LordStoneheart

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About LordStoneheart

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  1. This is one of those times where I think death of the author is needed. That quote is not at all in line with what he wrote. If anything, I would say it's a full ret-con if he really thinks that. Which ordinarily wouldn't bother me, I don't really have an issue with retcons for small things, but that one is too far. He might as well have said he was a truly compassionate and good ruler. With brown hair. And is actually female.
  2. Immaturity kept me away, immaturity brought me back. :)

  3. Unrealistic long time span

    It doesn't bug me. It's fiction. Cop out answer? Maybe. But really, fiction just invites cop outs for things, something GRRM as a television writer would know all about.
  4. Bitterblooms

    I didn't truly appreciate this one until I learned it was based on the song "Suzanne." Then I listened to the audio book and really like Kim Mai Guest's telling. At first I thought it was one of GRRM's weaker efforts, but it's well thought out and beautifully written.    "You've always been my lover, Shawn..." 
  5.   Could be, but they could also be wrong. Time will tell. Either way, it isn't their call to say whether they're right and others who disagree are wrong.
  6.   I have not once said in this thread that Daenerys is AAR. But you suggested thinking so was "ignoring the text." Actually, the Ned and Dany as AAR could be similar in that regard. The people in universe certainly think it's so, but the readers think differently. I brought up Jrogon because that literally is not in the text anywhere.   The people who think Daenerys is AAR are not ignoring the text. They're reading it as is.
  7. That's the exact type of overanalyzing I'm talking about.     But they as an organization are called Faceless Men.      The funny thing is it can be tears or tears. Because in the actual RW chapter, they are also called red tears.   It might be important to point out that GRRM said not too literal, which doesn't mean "not in any way literal or even close to literal ever."
  8. "dreamt a man without a face waiting on a bridge that swayed and swung." "I dreamt of a roaring river and a woman that was a fish. Dead she drifted, with red tears on her cheeks, but when her eyes did open, oh, I woke from terror" "I dreamt a wolf howling in the rain, but no one heard his grief. I dreamt such a clangor I thought my head might burst, drums and horns and pipes and screams, but the saddest sound was the little bells." I'd consider these all pretty literal.
  9. We'll just have to agree to disagree then because those examples to me are pretty easy. Granted, I didn't catch every one of them on my first read but most of them I had some sort of guess about. I was speaking of a reader's perspective, but even so I had never thought it would be Arya because of her concurrent Braavos chapters. Just didn't seem feasible. I didn't guess it was Alys, but "a girl" is about as generic as a prophecy description as it can get.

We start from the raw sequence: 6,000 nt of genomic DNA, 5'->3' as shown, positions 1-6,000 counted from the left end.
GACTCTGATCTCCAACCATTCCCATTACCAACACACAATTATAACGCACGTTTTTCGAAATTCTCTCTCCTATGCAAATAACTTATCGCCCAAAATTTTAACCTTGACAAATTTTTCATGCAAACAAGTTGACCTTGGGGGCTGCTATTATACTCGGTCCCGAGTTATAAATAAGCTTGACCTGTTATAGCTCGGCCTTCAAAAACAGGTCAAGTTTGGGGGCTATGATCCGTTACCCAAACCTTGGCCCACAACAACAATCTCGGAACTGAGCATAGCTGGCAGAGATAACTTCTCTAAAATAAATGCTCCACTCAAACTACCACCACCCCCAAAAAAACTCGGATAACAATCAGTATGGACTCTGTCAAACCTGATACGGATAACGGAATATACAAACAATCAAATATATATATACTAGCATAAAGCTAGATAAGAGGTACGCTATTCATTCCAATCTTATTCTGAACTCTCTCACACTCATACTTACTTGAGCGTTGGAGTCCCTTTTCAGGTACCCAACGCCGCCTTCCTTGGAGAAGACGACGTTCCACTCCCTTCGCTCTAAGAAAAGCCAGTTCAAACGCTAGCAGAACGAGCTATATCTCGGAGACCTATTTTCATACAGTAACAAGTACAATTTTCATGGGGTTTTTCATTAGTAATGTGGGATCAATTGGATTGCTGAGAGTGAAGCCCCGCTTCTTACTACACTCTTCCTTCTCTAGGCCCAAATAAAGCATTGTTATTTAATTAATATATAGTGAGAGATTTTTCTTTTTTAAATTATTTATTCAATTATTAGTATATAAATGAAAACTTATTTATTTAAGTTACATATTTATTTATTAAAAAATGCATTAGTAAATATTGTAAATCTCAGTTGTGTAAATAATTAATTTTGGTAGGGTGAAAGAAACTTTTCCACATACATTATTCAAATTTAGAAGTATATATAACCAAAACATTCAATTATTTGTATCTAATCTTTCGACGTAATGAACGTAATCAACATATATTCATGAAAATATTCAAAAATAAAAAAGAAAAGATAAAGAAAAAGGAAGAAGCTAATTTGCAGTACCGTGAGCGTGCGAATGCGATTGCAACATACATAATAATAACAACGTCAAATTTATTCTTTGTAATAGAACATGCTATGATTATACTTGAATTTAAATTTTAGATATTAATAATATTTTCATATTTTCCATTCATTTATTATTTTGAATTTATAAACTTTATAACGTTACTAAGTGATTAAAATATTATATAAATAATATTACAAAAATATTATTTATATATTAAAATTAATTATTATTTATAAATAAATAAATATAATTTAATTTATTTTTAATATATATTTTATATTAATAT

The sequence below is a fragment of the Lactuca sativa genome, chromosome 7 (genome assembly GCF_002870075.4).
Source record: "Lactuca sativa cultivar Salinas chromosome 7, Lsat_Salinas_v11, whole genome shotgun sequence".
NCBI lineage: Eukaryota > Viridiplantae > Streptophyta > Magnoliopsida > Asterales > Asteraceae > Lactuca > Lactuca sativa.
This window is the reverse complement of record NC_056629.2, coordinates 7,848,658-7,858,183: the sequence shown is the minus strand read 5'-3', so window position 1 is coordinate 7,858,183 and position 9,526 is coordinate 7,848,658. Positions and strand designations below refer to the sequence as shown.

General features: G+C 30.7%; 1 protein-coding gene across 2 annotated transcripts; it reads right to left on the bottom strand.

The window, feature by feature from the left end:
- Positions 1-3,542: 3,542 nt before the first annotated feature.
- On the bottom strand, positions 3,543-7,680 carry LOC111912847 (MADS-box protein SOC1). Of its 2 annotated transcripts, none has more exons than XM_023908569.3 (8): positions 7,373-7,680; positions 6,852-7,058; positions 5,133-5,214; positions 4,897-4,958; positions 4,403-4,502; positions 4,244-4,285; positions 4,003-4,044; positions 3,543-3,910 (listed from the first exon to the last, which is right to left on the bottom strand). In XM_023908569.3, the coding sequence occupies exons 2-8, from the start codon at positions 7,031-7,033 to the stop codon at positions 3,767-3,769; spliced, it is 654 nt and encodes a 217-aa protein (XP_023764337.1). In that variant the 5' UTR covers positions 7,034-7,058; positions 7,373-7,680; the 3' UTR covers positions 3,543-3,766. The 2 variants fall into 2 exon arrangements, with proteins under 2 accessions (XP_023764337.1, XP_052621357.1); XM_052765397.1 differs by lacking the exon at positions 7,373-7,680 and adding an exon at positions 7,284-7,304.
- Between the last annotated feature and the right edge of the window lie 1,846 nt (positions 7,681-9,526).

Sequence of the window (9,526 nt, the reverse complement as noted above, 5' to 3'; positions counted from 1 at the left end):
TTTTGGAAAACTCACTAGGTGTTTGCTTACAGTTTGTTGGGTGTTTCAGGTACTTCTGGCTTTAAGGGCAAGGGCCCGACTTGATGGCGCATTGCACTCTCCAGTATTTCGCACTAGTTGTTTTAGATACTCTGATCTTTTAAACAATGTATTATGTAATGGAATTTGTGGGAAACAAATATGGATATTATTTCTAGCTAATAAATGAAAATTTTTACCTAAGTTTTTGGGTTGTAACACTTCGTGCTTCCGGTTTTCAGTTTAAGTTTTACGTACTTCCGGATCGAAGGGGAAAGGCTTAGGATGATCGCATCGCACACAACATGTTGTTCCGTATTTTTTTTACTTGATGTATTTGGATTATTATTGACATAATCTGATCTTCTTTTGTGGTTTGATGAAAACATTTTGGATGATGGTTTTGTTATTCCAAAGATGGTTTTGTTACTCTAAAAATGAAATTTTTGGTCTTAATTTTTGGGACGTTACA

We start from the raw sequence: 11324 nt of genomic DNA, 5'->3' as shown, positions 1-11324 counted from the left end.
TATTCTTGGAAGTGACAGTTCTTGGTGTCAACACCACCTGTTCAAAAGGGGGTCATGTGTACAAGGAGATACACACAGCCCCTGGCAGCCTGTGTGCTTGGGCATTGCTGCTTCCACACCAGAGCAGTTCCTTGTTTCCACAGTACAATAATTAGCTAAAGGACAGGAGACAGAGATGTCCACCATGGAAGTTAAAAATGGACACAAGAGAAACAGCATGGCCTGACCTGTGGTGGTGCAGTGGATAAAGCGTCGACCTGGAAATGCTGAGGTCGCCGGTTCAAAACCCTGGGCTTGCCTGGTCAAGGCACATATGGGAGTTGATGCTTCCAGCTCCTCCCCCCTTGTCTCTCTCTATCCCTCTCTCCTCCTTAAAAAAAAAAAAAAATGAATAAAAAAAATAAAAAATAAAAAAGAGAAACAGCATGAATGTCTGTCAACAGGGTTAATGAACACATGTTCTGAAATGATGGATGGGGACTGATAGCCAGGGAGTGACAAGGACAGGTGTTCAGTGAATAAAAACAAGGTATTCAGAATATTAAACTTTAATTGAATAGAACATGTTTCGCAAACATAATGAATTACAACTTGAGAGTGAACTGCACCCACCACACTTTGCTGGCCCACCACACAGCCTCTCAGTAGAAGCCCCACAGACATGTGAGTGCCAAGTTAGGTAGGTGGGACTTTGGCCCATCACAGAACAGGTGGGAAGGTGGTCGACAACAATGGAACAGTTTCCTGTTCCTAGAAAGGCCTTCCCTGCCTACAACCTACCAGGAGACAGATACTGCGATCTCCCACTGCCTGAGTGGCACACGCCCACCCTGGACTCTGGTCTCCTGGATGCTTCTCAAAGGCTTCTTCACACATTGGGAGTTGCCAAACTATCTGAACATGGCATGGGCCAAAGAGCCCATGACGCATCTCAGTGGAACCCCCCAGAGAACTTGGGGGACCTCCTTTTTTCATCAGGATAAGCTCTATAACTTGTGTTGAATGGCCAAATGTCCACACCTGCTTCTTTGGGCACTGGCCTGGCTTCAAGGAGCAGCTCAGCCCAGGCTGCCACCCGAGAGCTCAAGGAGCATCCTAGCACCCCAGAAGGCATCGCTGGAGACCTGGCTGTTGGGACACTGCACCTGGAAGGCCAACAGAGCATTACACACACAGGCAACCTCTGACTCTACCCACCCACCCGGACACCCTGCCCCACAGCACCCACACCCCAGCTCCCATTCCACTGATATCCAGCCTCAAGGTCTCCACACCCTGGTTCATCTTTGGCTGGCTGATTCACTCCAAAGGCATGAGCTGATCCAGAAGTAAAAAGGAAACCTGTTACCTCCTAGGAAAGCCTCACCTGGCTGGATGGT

10. Nearly all of the Ghost of High Heart's. Some of Bran and Jojen's dreams. You might call those smaller prophecies though. Mel's two big ones from Dance seem extremely obvious. Girl in gray? It was a girl with gray eyes like Arya. Daggers in the dark? It was daggers in the dark (cloaks). I consider those two very literal and very easy the first time through. EDIT: Unless, of course, you think Alys is not the Girl in Gray and Daggers in the Dark refers to something else like Kevan.
  11. I wouldn't say he thinks "exactly" like that, especially considering some of his prophecies in universe are quite 'literal' and 'easy.' He's also said that he doesn't write solely to shock people, and the majority of the "its too obvious, here's a different theory!" theories seem to stem from exactly that.
  12.   I don't think "too obvious" is a good way to look at any prophecy, because readers do not all come to the same conclusions. And GRRM isn't just out to shock people and go in the opposite direction of expectations. Many would say Jon's parentage is too obvious, yet that's not going to change. And as far as the end of the first book goes, the biggest issue the series has started in the prologue so I don't think that limits the prophecy in any way. Plus, Jon and Dany were both born before the books started, so either way the prophecy has been in place to go off for a long time. Thematically, it makes sense for the first book to end with the prophecy being fulfilled and revealed later, at least as much sense as waiting way longer to reveal it completely.
  13.   2 answers 1. Daenerys as AAR is within the text, regardless of your opinion that it's just a red herring. She is straight up called AAR by a few characters. I'm not saying that can't be a red herring but it is not some wild mass guess that has no basis in the text. As far as the books are concerned, she is actually one of the only two candidates, along with Stannis. He's a much more obvious red herring.   As far as me "knowing" better, I know you're completely unfair when it comes to anything Daenerys, so I thought it was funny that you've said Jon getting Drogon isn't farfetched yet thinking Dany is AAR is "ignoring the text."
  14.   Meanwhile, back at the Wall with Jon riding Drogon...